2015 Realtor of theYear

Madelon Wallace at Fairview racetrackFor her longstanding efforts to preserve the rural beauty of the Carolina Foothills Upstate area, most recently when it was threatened by Duke Energy’s plans to construct high power transmission lines, Madelon Wallace was named the 2015 Realtor of the Year.

The honor was bestowed by the 500-plus member Hendersonville Board of Realtors at its annual banquet December 19th.

Wallace is broker-in-charge and co-owner of Walker, Wallace & Emerson Realty (WWE) in Landrum, SC.

“Madelon has a passion about selling real estate that goes beyond most,” said presenter Cindy Viehman, a broker with Tryon Foothills Realty.  “She considers it a privilege to introduce others to the unique quality of life that drew her here years ago. She has worked hard to protect and conserve over 2,100 acres of beautiful land from future development.”

“Wallace’s latest fight for preservation began this summer when almost 4,000 property owners in Henderson, Polk, Buncombe, Greenville and Spartanburg counties received letters from Duke Energy notifying them that their property fell along one of the potential routes being considered for their new transmission line,” Viehman said.

“Madelon knew immediately that this proposed 45-mile high-voltage transmission line would have a huge negative impact on our area and she quickly rolled up her sleeves.”

In an interview last week, Wallace remembered that moment last summer and her reaction.

“I knew we had to make Duke understand we are not a fragmented area out in the country – that we are four towns located in three counties and two states, but we are one economic area. We had to make them understand that they were getting ready to kill our area’s economy by destroying the environment it depends on.”

“We are a viable economy here,” Wallace said. “In the past, we spent years (in local civic and economic development groups) looking for an industry to come here that would not negatively affect the area’s ecology.  We finally said, instead, let’s look at our strengths — horses, wineries, tourism, agriculture and retirement — and build on them.”

“When we organized to tell our story this year, Duke heard us,” Wallace said. “They got a picture of the area, and realized what they were proposing was not in the best interest of the community and would devastate our economy.”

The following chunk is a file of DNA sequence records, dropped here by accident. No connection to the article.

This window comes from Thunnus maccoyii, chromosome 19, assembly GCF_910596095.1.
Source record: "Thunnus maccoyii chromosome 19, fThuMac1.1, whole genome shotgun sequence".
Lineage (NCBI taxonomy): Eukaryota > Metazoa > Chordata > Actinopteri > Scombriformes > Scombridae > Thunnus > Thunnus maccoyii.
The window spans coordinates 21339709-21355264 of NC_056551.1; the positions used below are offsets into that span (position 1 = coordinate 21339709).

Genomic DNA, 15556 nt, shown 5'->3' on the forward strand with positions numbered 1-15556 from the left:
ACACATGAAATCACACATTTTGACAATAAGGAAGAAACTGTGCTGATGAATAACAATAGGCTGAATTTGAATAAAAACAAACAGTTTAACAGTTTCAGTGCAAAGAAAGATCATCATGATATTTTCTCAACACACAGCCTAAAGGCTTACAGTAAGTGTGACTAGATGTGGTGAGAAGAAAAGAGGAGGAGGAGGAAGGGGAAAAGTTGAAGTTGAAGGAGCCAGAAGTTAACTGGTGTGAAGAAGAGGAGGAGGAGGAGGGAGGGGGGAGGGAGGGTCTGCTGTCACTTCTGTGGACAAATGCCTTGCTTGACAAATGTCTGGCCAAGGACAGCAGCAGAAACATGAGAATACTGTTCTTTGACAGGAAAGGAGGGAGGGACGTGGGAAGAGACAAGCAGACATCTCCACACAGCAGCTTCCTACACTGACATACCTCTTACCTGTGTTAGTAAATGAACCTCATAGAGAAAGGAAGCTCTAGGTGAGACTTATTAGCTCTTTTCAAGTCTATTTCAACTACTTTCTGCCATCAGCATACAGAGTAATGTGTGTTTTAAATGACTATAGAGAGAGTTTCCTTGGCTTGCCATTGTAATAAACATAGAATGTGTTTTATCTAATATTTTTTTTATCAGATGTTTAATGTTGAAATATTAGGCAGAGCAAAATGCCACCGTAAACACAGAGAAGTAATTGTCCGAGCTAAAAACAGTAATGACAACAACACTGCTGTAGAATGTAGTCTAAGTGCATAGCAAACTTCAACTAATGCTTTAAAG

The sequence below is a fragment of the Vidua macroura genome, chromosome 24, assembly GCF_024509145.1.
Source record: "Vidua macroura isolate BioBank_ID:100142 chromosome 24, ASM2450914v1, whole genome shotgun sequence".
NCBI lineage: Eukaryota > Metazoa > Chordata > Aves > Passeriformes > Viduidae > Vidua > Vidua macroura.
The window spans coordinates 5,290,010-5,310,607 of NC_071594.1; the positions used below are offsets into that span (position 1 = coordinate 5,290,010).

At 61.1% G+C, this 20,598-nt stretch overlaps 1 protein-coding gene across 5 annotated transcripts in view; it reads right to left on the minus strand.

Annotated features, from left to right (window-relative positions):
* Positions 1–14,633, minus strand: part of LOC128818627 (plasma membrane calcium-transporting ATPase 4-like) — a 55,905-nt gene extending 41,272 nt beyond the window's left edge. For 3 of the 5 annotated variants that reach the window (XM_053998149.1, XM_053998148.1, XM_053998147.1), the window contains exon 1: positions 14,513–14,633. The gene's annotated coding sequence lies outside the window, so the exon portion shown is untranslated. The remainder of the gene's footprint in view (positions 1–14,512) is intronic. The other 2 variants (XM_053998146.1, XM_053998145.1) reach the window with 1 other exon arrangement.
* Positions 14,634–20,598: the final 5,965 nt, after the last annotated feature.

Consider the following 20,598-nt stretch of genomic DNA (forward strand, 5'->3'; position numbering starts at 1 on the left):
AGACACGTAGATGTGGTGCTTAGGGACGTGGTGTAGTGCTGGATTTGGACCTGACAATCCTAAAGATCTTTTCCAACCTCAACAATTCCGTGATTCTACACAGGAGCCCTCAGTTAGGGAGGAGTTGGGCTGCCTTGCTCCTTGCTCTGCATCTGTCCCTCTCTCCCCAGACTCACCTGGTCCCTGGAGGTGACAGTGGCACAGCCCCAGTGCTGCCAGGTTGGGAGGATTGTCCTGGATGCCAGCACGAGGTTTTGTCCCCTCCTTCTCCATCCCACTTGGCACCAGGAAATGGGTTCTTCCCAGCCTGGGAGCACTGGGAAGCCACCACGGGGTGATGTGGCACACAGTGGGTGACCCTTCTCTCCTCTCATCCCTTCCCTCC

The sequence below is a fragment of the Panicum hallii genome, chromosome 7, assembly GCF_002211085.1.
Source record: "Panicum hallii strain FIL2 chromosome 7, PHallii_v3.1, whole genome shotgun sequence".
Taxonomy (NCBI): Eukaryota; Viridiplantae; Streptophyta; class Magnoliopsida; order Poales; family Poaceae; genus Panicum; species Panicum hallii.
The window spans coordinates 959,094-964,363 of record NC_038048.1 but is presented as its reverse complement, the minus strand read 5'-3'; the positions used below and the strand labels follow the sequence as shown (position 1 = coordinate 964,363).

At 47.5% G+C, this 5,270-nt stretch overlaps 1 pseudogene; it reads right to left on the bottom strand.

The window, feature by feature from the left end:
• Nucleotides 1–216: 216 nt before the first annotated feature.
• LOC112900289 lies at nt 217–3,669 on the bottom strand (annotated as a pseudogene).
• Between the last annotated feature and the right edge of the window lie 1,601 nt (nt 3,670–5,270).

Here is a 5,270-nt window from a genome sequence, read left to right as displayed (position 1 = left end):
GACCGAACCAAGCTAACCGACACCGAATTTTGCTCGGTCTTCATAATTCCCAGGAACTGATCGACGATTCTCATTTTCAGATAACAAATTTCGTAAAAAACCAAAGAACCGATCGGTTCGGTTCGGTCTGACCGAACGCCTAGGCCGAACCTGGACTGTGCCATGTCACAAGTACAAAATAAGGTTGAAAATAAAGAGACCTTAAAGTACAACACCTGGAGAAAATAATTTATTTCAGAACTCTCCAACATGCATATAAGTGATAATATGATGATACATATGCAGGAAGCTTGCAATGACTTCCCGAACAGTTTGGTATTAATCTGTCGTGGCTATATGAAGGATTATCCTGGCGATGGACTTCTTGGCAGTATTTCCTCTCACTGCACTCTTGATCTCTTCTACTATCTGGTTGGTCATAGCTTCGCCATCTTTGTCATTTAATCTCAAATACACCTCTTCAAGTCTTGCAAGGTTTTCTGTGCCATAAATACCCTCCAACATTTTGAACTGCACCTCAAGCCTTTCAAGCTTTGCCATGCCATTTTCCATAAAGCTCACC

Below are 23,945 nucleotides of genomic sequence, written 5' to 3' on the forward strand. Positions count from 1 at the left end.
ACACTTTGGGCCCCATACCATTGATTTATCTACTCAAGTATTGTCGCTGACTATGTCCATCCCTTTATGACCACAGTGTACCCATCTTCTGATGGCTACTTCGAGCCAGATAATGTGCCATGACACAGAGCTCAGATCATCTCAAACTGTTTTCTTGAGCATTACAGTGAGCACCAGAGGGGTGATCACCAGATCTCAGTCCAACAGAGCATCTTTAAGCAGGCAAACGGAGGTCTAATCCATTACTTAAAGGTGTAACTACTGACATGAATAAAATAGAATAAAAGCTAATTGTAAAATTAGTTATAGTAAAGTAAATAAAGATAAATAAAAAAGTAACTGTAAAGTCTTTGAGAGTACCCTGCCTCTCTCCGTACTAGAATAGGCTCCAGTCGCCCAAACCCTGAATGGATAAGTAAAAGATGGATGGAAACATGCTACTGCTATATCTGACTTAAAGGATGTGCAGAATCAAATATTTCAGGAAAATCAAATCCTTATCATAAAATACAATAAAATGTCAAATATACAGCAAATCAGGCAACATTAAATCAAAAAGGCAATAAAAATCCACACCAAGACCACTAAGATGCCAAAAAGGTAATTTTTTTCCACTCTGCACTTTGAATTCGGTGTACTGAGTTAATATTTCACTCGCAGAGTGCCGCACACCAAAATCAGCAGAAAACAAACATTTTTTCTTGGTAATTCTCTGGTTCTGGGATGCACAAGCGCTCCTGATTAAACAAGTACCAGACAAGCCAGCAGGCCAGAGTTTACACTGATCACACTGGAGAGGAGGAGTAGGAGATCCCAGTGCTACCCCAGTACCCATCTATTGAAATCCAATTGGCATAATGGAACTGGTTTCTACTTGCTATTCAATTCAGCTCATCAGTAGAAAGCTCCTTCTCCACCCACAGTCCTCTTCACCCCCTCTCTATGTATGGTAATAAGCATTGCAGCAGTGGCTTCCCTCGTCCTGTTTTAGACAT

But getting to that point took work.

It was partly by happenstance that Wallace was one of the very first to recognize the looming disaster. Mickey Hambright, one of the agents in her office, got a letter from Duke saying his property was affected. He told Wallace, and he started calling neighbors.

Within days, neighbors in Greenspace of Fairview, Caroland Farms, Golden Hills and the Collinsville area were huddling up and asking what they could do.

WWE administrative assistant Dulcie Juenger posted it all on Facebook and WWE started receiving phone calls. Juenger began placing pins on a map in the WWE office to figure out the proposed routes — days before Duke Power put up detailed maps on its Western Carolinas Modernization Project website.

A large meeting was called for July 18 and hundreds gathered at the Foothills Community Chapel on Landrum Road in Columbus, galvanizing and uniting the community. A website soon went up for a new entity, the Foothills Preservation Alliance.

“Everyone said, it’s about the entire area, not just my backyard,” Wallace recalled.

Soon the issue got serious attention throughout the region, including Upstate Forever, the Southern Environmental Law Center, the Sierra Club, and several local coalitions.

Wallace was one of the first leaders of the effort and one of its hardest workers, according to others.

“Always a tireless advocate for the place she has called home for over forty-five years, Madelon played a leading role in the community’s successful effort to persuade Duke Energy to re-think its plans to construct high voltage transmission lines and a large substation in the Foothills,” said Jo Quatannens, who wrote the area history for the Foothills Preservation Alliance website.

“Whatever the task — speaking in public forums, assembling economic and demographic data, meeting with the press, working to secure the support of elected officials, and networking — Madelon stepped up to the challenge with the passion and dedication for which she is known and respected in the Foothills community.”